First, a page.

Conclusion: short stocks, or stay out of them completely.  Long real estate: people always need somewhere to live.
The optimist
The crisis was one of lack of liquidity.  The underlying US economy had been fine until credit jammed up.  Now that liquidity is flowing again, orders are starting to flow and industry get back on its feet.  China, meantime, has many smart, energetic and committed politicians and bureacrats, focussed on getting China through the crisis and look to be making good progress. Inflation is a danger.
Conclusion: long stocks.  Neutral real estate.

Meeker's position: more in line with my hero, the Sage of Omaha: "it's hard to short the US in the long-term".  On China, the returned workers can pool money, energy and entrepreneurialism to grow new businesses.  
Conclusion: Hold stocks; stop-loss the buggers, hold real estate.

Saturday 25 July 2009

"Foreigners" in Hong Kong: shock, horror!

They featured my letter to the South China Morning Post today.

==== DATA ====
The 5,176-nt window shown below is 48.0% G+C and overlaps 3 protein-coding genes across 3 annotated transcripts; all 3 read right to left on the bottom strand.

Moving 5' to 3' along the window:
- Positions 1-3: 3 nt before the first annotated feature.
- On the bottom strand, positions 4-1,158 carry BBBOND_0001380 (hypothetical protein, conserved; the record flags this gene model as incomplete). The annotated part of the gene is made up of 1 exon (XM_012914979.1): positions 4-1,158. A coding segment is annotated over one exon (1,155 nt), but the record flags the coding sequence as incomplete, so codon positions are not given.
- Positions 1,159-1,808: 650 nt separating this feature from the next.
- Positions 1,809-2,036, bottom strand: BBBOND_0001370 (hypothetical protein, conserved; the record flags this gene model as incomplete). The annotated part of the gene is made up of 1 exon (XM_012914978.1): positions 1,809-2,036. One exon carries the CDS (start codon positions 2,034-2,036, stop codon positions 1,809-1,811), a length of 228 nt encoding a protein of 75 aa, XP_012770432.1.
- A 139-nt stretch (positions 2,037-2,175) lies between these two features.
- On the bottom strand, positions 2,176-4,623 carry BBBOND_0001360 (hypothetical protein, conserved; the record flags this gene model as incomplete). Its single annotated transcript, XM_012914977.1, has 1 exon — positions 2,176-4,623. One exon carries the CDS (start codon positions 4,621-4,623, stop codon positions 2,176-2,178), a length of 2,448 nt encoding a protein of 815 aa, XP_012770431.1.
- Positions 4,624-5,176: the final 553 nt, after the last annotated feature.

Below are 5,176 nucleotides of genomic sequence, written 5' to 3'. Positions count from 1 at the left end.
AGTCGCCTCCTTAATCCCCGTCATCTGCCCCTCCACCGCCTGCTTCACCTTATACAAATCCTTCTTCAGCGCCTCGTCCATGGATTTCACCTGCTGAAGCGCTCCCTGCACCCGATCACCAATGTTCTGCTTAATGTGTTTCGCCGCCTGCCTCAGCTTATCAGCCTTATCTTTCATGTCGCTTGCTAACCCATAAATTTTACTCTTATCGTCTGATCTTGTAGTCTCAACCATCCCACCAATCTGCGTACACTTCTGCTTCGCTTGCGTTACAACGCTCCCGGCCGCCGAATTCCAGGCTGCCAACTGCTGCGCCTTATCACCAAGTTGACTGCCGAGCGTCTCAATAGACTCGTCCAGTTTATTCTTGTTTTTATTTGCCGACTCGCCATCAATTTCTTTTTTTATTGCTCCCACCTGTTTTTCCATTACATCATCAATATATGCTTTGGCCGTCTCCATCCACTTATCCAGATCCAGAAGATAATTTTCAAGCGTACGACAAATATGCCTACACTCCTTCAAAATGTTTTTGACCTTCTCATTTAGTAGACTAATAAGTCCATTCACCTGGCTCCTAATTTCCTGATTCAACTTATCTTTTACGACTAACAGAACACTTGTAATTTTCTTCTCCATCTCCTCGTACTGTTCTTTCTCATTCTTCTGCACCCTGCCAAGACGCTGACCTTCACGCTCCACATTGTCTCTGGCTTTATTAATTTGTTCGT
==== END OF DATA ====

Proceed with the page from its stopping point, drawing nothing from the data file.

Read the letter in pdf version here.
I can't find the original article by Stephen Vines anywhere on the SCMP site, though the orginal article which started this exchange on 13 July is here.  
There's always a bit of xenophobia lurking in corners of China's bureaucracy.  Check out some comments on the Rio Tinto "spygate" issue, on 18 July, here.

Friday 24 July 2009

Golfing, such a tough life

Going out this morning, as Jing was preparing for work, I found myself almost complaining that I "had" to play golf with Kevin... just that I'm such a klutz at the game.... then thought, "what on earth can I be complaining about, that I have to go out to play golf??!!".   A louring day, nicely tropical and sweat-drenching.  Above the view from the 14th hole of the Discovery Bay golf club, a lovely course on top of the hill behind our house, 27 tough holes.  I usually pick up on half the holes, refusing to let the game get in the way of a good walk...  This view is south-east over the South China Sea, the islands in the distance belong to China.  And as always, fun to yarn and yak with Kev....

Thursday 23 July 2009

Watching the eclipse

Down to the Plaza yesterday to catch the eclipse over HK -- just 75% occluded, but I thought should be good, and was right -- perfect clear day and so relaxing down by Pacific Coffee, watching the moon, crisp and black, slide over the dark yellow sun.  Much longer than I thought, overall lasted from 08:15 to 10:32 (or thereabouts....)

Monday 20 July 2009

Why the Battle of Tours

The Battle of Tours (732). Charles Martel vs Abdul Rahman. Martel was
victorious, driving back the Muslim invasions to Europe